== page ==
The Man Who Never Sleeps: Part II - Chaz's Manuscript - chapter 5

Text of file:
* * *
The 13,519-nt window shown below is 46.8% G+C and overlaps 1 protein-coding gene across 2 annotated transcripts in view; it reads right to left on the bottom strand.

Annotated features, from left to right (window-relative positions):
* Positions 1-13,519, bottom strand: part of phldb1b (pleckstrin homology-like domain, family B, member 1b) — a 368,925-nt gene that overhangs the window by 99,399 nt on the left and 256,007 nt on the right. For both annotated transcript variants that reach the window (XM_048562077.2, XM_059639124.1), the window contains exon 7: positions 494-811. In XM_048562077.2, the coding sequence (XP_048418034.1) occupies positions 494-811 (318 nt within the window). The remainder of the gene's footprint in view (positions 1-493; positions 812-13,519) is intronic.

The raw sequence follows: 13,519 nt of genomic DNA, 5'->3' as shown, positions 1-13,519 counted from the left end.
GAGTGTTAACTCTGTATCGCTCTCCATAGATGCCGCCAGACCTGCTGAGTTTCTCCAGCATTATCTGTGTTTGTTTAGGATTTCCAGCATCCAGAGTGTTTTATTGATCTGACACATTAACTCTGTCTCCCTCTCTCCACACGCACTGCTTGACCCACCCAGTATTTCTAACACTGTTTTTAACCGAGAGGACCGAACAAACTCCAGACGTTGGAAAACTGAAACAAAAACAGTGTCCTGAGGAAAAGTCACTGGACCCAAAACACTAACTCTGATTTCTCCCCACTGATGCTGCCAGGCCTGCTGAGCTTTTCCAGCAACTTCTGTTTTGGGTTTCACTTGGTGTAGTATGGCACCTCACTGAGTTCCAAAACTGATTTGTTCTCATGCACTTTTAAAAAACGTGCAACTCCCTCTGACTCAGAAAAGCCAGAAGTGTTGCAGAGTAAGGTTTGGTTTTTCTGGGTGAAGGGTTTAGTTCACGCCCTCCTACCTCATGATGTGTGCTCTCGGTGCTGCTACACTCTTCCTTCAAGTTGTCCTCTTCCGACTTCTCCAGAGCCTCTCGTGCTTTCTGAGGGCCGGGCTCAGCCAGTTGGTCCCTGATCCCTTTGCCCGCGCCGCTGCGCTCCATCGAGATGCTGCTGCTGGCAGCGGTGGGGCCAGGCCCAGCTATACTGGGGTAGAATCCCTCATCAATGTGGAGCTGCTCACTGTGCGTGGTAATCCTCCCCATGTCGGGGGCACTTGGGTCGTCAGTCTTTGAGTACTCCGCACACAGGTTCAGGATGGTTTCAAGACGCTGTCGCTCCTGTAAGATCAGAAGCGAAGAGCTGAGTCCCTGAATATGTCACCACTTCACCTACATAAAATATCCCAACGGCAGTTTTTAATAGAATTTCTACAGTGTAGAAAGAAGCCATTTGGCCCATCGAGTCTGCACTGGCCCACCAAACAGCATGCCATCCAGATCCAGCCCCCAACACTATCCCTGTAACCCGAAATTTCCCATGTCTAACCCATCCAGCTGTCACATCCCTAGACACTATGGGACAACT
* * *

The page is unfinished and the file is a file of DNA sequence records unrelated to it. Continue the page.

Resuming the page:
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eyeless p2 7 Visiting the human world became a regular pastime. I ventured there approximately once every two months. It was a danger sport to me, like rock climbing or bunji jumping to you humans; and I was getting a taste for it. At first I went only with Spaper, but eventually I ventured there alone. I explored the city, or I would dally with our group of human friends. Spaper and I constantly sought out new experiences worthy of our enthusiasm. We went to concerts of many kinds --- orchestras, folk concerts, punk rock, hip-hop, disc jockeys, opera and ballet. We went to see movies, football matches, boxing matches and races of all sorts…until we needed to be involved in the action. Then we took up sports, the first being boxing. I was against it but Spaper came in shadowboxing one morning, shouting, “I'm young, I'm pretty…” etc., and he managed, as usual, to persuade me. So I lost my fear of humans as I became accustomed to being in the ring, out-boxing them at least as often as they did me. My body tightened up and I felt powerful. It was at the end of a training session that I felt complete and satisfied. My arms too tired to lift and my legs shaking from being used to their limit -- like when you take a sports car to its maximum speed. Boxing whet our appetites for all combat sports. Next came kung fu, kickboxing, shoot-fighting and wrestling. We even took dancing lessons. Spaper was particularly good at the tango. There was a tradition at the building where we `lived' whilst among the humans. The tenants often sat on the front steps of an afternoon or weekend, and smoked cigarettes or drank tea together, watching the world go by. I enjoyed that very much. I became acquainted with myriad personalities there. There was Gamble, of course. All he ever talked about was striking it rich. He had taken loans out from the banks and bought thousands of dollars worth of shares in various companies. He did not, however, have any idea of where to put his money --- he only knew that he wanted to strike it rich. He was constantly on marijuana, and was always losing money on the pokies. When he wasn't working or gambling, he was at home playing his Sony Playstation. There was Wazza the football fanatic. He would watch the game religiously and in the off-season he could not contain his boredom. There was another gentleman named “Shady” Dave, who was everyone's drug dealer. He didn't say much but was always playing Gamble's Sony. There was Wazza's girlfriend Cindy, who wore make-up abundantly no matter what the day or occasion. And also living in the building was old Abraham, the South American immigrant whose guitar we heard almost daily around the building as he crooned out his heavy-hearted Argentinean tangos. He had a three-piece band that played regularly at Spaper's and my favourite café/bar, where Celeste the waitress worked. The piece that stuck in my memory is the popular folk song, “Quizas, Quizas, Quizas.” There were others who visited intermittently, but they were not as close in the circle. These were the types of humans that Spaper and I consorted with in those days. Sometimes Celeste walked by the building and blushed when Spaper said hello. Everyone would take on the tone of an expert and give Spaper advice --- “You better make a move soon, Johno, or she'll find another bloke. That's what women are like, Johno. Trust me, I know what I'm talking about.” One aspect that I couldn't help notice about the humans was the surprising number of drug addicts. I think I can say that eighty percent of working-class males were addicted to marijuana. But none of them considered themselves addicts, because marijuana was accepted as a drug in the same family as, say, tea or coffee. The question “do you smoke up?” was like asking “do you like anchovies?” I sometimes wondered about the psychological implications of such widespread use.  Eyeless One afternoon, as I was exploring the streets, I walked past the gate of a suburban yard. I heard the growling of a dog and I turned to look. A large dog was scrambling towards me from within the yard, its beady eyes concentrated on me. First I froze with fear thinking, “This is it! My death! I should never have crossed the line!” But I suddenly regained control, spun on my heels and ran. I bolted as quickly as I was able but the dog was on my heels, snapping its jaw, and would inevitably overtake me. I glanced back as the beast snapped at me. Then I looked forward again -- and gasped as I saw that I was about to run into a light pole. All of a sudden the pole was gone and I heard a `Bang!' Looking around, I saw that the pole was behind me and that the dog was sprawled out behind it --- unconscious. The noise was that of the dog colliding with the pole. I had, seemingly, run right through the pole! After touching and pushing the pole as a test, I stood baffled. Realising that the owner of the dog might appear at any second, I fled the scene. Neversleep illustration 7 At my first opportunity, I took the matter up with Spaper. “I have no idea, chief. No idea at all,” he said looking concerned. We were at his city home on the top floor of a high-rise building. He was packing a bong. “But you do believe me?” I asked. “Yes I do,” he said. “You see, a similar thing happened to me. When I first went down there.” I began pacing. “Gamble, Wazza and I went out one night to a concert,” Spaper started. “We were all dreadfully drunk, and we'd also taken drugs. Ecstasy or Speed --- one of those drugs the humans are always taking --- I can't remember names. Anyway, we moshed in the crowd and sweated like pigs. Eventually it was too hot and I was exhausted. So I pushed my way out of the crowd and bought a beer. “Well, chief, I went to a table, drank my beer and watched the humans. I put the beer down and had been standing there a while, and then, when I went to pick the bottle up again, it seemed as though my hand went straight through it. I tried again and again with the same result! Of course I was confused and I went to sit down, but I fell through the stool!” My nervous habit must have rubbed off on Spaper because he got up and paced as well. We kept passing each other in the middle. “What happened?” I asked. “I became frantic! But when I got up, everything went back to normal. I unintentionally knocked the bottle off the table and I fell over the stool! After that I assumed that it was just the drugs. But now it's happened to you.” “Damnedest thing!” “Damnedest thing.” eyeless p2 8 I did not venture amongst the working class again for six months. Consequently, I did not see John Spaper either. Instead, I spent my time attending to business matters. Business had changed drastically in a short time, and I had a lot of work to do to keep up with what was going on in the financial world. Nate Rutter was a great help in that area and he helped me all he could. The problem was that because of things like the IT revolution among humans, there were millionaire and billionaire humans popping up all over the place. Our people, La Peu, began worrying that we'd soon have to deal with everyone on equal terms, and eventually we'd lose our silent hold on the world. Think of the largest companies in the world. Can you name the owners? In our day you couldn't --- not for the vast majority. Some anonymous fellow owned Coke. Another anonymous fellow owned Nike. Buggered if anybody knew who owned Toyota. Forget about oil companies, too, it's all anonymous. This is the mark of La Peu: anonymity. But times began to change and our empire was shrinking. Names were popping up here and there for the public's cold eye to view. Any company you can put an owner's name to, you see, is human owned. Then came a very worrisome problem: various people amongst La Peu would suddenly go missing. Some of us went to visit the homes of associates only to find that what was once their home was now a cluster of office blocks, used and owned by humans. Then we'd find out that some human tycoon now owned everything that our acquaintance previously owned -- companies and capital. There was no take-over, no selling and buying -- the human would just suddenly own it as if he always had. Our missing acquaintance would be gone with everything they ever owned and it would be as if they never existed in the first place. This happened to more and more of us, and drastic action was called for. We considered warfare against the humans. We figured that we certainly had the technology to prevail. What we weren't sure of any more was whether or not we were still unknown to the humans, considering that they were apparently invading us. Neversleep illustration 8 As before, people began to contact me and ask where John Spaper was. Nobody had seen him and there was fear that he might have disappeared off the face of the Earth like the others. So I sought after him at his place. He was absent but his home was all in order, so I knew he had not followed the fate of the others. He was most probably down amongst the humans. That annoyed me. How could he be there at a time like this! I was at Nate Rutters' place one night having a drink and talking strategy, when it happened to him in front of my eyes. I glanced out the window for a moment, and when I looked back the whole room seemed to be full of ghosts. They were wearing suits and sitting at ghost-desks, typing on ghost-computers. I looked through them and at Nate who stood on the opposite side of the room. He was as dumbfounded as I was. We both made for his teleporter and escaped to my place. Once there, we blocked off access from his home. His skin went yellow with worry. I sat him down and told him he was safe. But even as I spoke, he faded and became transparent, like the ghosts. Then he disappeared. We had owned many companies together, and I found out that I was now partners' with some human stranger. As Nate Rutter faded into nothing, the “ghosts” we saw became as real as rock! This was too much. A group of people gathered at my home shouting over each other's voices about war and fighting back and even releasing an incurable disease amongst the humans. I could no longer take all that commotion so I left on my own to Spaper's place via teleporter. I was sure he'd know something about all this. Why hasn't he shown his face? I thought. Spaper wasn't there. The place was a pigsty. Knowing where he'd be, I went straight for the teleporter. I appeared in the dark, then I realised that I was under the white sheet that we always put over the receiving teleporter, in the flat. I threw it off and looked around. Spaper wasn't there so I went to Gamble's unit. “How are ya, Chazza! Johno hasn't been round for a while,” he said. Where could he be? I thought. After checking the local pub, I began walking the streets helplessly. I was at a loss. Then I kicked myself upon realising that if he were among the humans, he'd be at the café on the waterfront -- staring at that waitress. I found him there with his head on a table, a coffee in front of him and a cigar in his fingers. The café was almost empty. The bartender and waitress (Celeste) on duty were leaning against the counter in conversation. “Spaper?” I said. He picked his head up and looked at me. He had a week's growth on his chin, and half open marijuana-eyes. “Chaz! You're still…” he stopped himself. “Still what?” I prodded him. “Still…here, chief.” “So you do know what's going on?” “Everything's vanishing, my friend.” He sounded distant. “You've got to come back home! They're going to attack the humans. We're not safe down here!” His red eyes widened a little. “What are you talking about?” he said. “They are taking action.” “What `they'? Are you delirious, Chaz?” “Pull yourself together, man! You've got to come back with me. Everybody is looking for you!” “We're the only ones, Chaz. There's nobody else. It's us against the world.” I stood up. “I'm going back now. Come on!” I said. “Don't go, Chaz. It'll happen to you too and then I'll be alone. We're safe down here.” But I left him. When I teleported back to my own home, I got the fright of my life. My home was gone too. There were humans in suits all over the room, sitting at desks and walking around. The only difference from Nate's place was that here, they weren't ghosts; they were already as solid as I was. I didn't understand why, but the teleporter was still there so I hopped back onto it. A human came and stood in front of me. “What are you doing?” he asked. I quickly pressed the button that would take me away to safety. But it didn't work! I pressed it again and again. “What are you doing you stupid idiot!” snapped the human. Two more humans came and soon the whole room stopped what they were doing to stare at me. I kept frantically pressing the button but nothing happened; for some reason the teleporter was only making queer noises and spitting paper out of its side. “Get off! Get off of it!” the humans kept yelling. “Not bloody likely!” said I. An older human entered the room and approached. He must have been important because everyone in the room followed him with their eyes. “What the bloody hell is going on?” he demanded. “This bloke keeps photocopying his arse!” answered the first human. The important man picked up a piece of paper from the teleporter. It certainly did seem to have the impression of my buttocks on it. He narrowed his eyes and turned them on me. “Get the hell off of the photocopier,” he said. “What's your name?” For a second I considered my options…then I charged through the group and ran for the lift. I noticed that there was a staircase next to the lift now, so I went for that. I flew down four steps at a time, and after I'd charged down three floors I stopped to catch my breath. I noticed that nobody had followed me so I went to a lift and rode down the rest of the way. In the lift I realised that there would most likely be security waiting downstairs. I'll just have to dodge them, I thought. What else can I do? I positioned myself with my foot against the back wall of the lift, so that I could launch myself with power the second the door opened. Just as I'd thought, two large security guards came at me as soon as I stepped out. I fled as fast as I could, but a third guard manoeuvred himself to cut me off. He threw himself at me with his outstretched ape arms before I could turn or dodge --- And he went right through me and crashed into a pot plant. Because I expected to be tackled, I too lost my balance and toppled over. We all hesitated, looking at each other for a second, and then I got up and passed through the closed glass doors. “I'm going to disappear like Nate Rutter!” I cried to myself, sprinting down the street. “This is the end! Damn the human race!” Then I collided with a light pole. By the time I made it back to Spaper the sun was on its way down. He was slumped over his table in a cloud of cigar smoke -- the exact same spot as when I left him. “You've got a lump on your head,” he said, looking up. I sat down feeling rather dizzy from the collision. “It's all gone,” I said. “Told you.” “Do shut up.” Spaper was drinking scotch. There were three other empty glasses on the table. Celeste came over to serve me and I ordered myself a double scotch with ice. Spaper did not even look up and all the while she shot worried glances at him. Does he not like me anymore? she must have been thinking. We remained silent. When Celeste returned with drinks she said, “Are you alright?” to Spaper. “I'm fine,” he said, still without looking at her. She went away wounded and we continued to sit in silence. Finally, after finishing our drinks, Spaper stood on shaky legs and said, “Come on.” We leaned on each other and sauntered back to our unit. Old Abraham and Gamble were sitting on the steps when we arrived. Gamble was drinking coffee as Abraham plucked and strummed his guitar. We sat with them and listened in silence, while Abraham's defiant notes floated on into the grey, soulless city. to be continued...  Eyeless To be notified when the next chapter of The Man Who Never Sleeps is published on Undergrowth.org sign up for the Neversleep email list here.